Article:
The claim of a 75% increases in public service pay over the past four years is yet another of the ingenious claims of the APNU+AFC government. There have been no such increases across the board.
The APNU+AFC is contending that since it came into office it has increased public service wages by 62%. It has arrived at this figure almost in the same manner as it has contended that 34 is the majority of 65.
In 2013, the PPPC administration had established a baseline minimum wage for all workers in the country. Such a minimum wage did not exist at the time. It was set at $35,000 per month. The reality, however, is that very few public servants, if any at all were working for $35,000 per month.
When the PPPC was booted out of office in 2015, the national minimum wage stood at around G$39,000 but the public service minimum wage was G$50,000. It is now $64,000 an increase of 28% and not 62% as some may be deceived into believing.
For the lowest level workers, public service wages have increased by 28%. Because of the sliding scale increases, those at the top have increased by less. So if it is now being said that with the forthcoming increases public service minimum will be capped at 75%, it can only mean that the minimum pay in the public service, consequent upon this week’s announcement will be around $87,500 or an increase of 36.7%.
But we know no Finance Minister, election season or no election season, is going to grant an increases in the minimum wage in the public service of 36.7%. That is not going to happen at all, so all the fancy footwork which is being played with umbers should be ceased forthwith.
We were told earlier this month that oil production was likely to commence by Christmas, four months ahead of schedule. If this materialises, then it would mean that the government would be entitled to a full quarter year of oil revenues which it may not have been anticipating.
ExxonMobil had projected that the annual oil revenues would be around US$300m. A quarter of this would be US$75M or $15 billion, enough to allow for a living wage to be paid and sustained.
It is high time that the government addresses the issue of a living wage for public servants. The annual wages increases which are being paid to public servants are being eroded by inflation.
The government says inflation is low but the prices in market, including for rents and transportation, reflect a different reality. Whatever is paid each year as an increase is being eroded by inflation and real ages therefore have hardly increased.
One way of settling the dispute about inflation is for a more transparent system to be put in place which can be monitored by the unions within the public service and by the private sector.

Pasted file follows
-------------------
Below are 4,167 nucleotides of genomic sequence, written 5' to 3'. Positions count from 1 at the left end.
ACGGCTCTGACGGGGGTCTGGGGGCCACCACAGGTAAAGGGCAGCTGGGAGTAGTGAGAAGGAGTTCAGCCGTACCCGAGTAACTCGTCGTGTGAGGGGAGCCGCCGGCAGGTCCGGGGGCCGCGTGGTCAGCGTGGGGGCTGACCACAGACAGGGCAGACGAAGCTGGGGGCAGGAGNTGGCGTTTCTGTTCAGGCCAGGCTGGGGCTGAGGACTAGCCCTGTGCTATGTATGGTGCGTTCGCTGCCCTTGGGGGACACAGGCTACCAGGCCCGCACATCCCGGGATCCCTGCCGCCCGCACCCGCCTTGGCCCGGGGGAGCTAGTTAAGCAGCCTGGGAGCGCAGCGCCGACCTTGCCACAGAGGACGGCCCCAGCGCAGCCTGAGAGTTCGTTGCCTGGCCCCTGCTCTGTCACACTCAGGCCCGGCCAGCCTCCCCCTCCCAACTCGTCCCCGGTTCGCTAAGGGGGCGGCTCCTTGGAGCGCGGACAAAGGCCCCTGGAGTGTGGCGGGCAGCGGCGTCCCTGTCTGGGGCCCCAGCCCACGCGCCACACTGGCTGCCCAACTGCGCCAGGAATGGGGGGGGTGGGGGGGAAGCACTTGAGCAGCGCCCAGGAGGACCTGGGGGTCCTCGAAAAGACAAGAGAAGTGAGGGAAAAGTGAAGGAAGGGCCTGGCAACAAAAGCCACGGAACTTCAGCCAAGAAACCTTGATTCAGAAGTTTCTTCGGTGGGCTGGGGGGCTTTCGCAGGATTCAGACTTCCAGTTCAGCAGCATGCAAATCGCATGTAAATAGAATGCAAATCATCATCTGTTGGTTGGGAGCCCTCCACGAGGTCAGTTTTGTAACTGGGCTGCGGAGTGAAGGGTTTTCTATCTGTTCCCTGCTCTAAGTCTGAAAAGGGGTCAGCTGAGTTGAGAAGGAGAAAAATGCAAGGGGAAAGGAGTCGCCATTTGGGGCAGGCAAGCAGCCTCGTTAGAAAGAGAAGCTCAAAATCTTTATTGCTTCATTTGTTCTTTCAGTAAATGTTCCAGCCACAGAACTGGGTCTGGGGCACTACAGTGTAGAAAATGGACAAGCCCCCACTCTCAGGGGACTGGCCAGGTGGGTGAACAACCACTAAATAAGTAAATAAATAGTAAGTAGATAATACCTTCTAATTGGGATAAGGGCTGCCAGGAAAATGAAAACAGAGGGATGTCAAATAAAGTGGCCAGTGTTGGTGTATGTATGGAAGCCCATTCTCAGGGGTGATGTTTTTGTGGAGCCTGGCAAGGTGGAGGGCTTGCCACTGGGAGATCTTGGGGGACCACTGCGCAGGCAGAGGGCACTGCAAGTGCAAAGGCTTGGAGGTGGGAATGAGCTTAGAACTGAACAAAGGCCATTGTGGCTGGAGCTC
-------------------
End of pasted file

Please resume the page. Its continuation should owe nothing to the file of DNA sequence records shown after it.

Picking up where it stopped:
The Commission of Inquiry into the Public Service (2016) avoided the issue of a living wage. It resorted to a human resources approach to the issue of workers’ compensation. The Report of the COI called for the development of a base pay programme (read minimum wage) which would ensure workers are equitably paid in relation to what their counterparts receive in similar positions in the country.
What this really means is that instead of one minimum wage there should be a base pay for every level of employee and this should be measured in relation to what others in similar positions in the private sector.
One observation of the COI which has not yet been addressed is the practice of some senior public servants receiving a higher wage than the maximum in their scale. These people’s wages should be ‘red-circled’ since as the Commission notes it could imply that they are being overpaid.
There is no reason why instead of offering annual wage increases, the government cannot offer increases which would eventually merge with a living wage adjusted for realistic inflation. There is no reason why also the government cannot set base wages for the different levels in the public service rather than the present situation whereby some contracted employees are enjoying super salaries which even some of the top CEOs in the country are not receiving.
Oil revenues offer the opportunity also for some workers to be treated differently. Teachers, nurses and policemen should be receiving far more than they are presently receiving and far more than junior public servants.
By the way, an increase in public service wages is not something that is contemplated under a caretaker administration since it is a decision which binds any succeeding administration.
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